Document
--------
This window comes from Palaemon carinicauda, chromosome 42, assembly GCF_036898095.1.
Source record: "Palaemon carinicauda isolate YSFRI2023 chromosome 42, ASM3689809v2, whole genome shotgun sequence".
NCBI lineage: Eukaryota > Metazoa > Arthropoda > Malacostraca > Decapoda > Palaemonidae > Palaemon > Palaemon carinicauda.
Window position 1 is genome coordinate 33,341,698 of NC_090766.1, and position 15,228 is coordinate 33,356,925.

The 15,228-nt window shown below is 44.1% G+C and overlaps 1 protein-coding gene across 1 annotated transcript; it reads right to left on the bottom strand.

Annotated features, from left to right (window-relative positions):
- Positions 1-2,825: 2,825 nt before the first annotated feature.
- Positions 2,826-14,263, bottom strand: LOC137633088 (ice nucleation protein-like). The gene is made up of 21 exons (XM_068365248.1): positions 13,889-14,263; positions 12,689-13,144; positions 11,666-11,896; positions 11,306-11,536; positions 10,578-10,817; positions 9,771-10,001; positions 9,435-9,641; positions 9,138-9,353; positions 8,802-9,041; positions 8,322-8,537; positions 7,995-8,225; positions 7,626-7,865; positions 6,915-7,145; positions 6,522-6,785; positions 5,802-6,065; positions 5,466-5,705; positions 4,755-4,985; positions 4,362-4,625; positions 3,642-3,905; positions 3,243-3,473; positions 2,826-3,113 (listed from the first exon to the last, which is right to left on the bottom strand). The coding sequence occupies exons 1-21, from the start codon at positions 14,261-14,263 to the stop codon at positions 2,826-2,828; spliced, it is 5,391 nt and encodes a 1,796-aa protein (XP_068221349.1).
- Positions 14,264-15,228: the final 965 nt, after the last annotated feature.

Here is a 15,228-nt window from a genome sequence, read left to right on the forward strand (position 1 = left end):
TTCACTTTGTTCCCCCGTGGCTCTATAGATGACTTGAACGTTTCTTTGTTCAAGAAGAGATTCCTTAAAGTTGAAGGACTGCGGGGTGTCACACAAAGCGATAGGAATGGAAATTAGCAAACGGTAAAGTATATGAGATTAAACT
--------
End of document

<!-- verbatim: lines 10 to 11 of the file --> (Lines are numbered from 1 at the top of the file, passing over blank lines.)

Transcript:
Here is a 15,228-nt window from a genome sequence, read left to right on the forward strand (position 1 = left end):
TTCACTTTGTTCCCCCGTGGCTCTATAGATGACTTGAACGTTTCTTTGTTCAAGAAGAGATTCCTTAAAGTTGAAGGACTGCGGGGTGTCACACAAAGCGATAGGAATGGAAATTAGCAAACGGTAAAGTATATGAGATTAAACT